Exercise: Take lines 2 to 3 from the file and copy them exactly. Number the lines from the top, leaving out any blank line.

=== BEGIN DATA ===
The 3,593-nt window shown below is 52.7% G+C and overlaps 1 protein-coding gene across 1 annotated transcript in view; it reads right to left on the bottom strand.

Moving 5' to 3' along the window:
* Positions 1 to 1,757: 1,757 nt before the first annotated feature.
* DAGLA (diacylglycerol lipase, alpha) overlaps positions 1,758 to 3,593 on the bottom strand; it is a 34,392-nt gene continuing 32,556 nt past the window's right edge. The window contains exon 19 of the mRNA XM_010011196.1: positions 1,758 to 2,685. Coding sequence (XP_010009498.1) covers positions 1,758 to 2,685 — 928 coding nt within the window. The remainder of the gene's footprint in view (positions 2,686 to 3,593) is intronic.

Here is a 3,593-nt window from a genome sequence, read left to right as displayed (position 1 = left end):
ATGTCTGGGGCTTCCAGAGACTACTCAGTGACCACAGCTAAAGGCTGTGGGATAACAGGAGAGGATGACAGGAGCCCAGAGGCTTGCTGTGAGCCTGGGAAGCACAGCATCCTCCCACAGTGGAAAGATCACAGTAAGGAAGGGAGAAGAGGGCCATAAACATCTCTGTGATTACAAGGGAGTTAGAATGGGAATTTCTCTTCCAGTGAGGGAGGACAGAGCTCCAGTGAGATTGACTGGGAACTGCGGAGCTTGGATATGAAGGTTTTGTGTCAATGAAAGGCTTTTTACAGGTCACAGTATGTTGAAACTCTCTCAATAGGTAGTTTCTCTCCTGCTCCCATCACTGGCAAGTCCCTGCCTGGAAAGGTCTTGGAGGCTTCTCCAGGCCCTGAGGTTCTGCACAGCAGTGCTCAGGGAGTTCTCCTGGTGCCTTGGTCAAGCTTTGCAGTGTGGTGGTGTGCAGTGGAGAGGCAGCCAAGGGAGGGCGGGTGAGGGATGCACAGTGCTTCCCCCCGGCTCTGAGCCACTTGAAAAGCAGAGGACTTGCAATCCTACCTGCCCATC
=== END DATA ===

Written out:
Moving 5' to 3' along the window:
* Positions 1 to 1,757: 1,757 nt before the first annotated feature.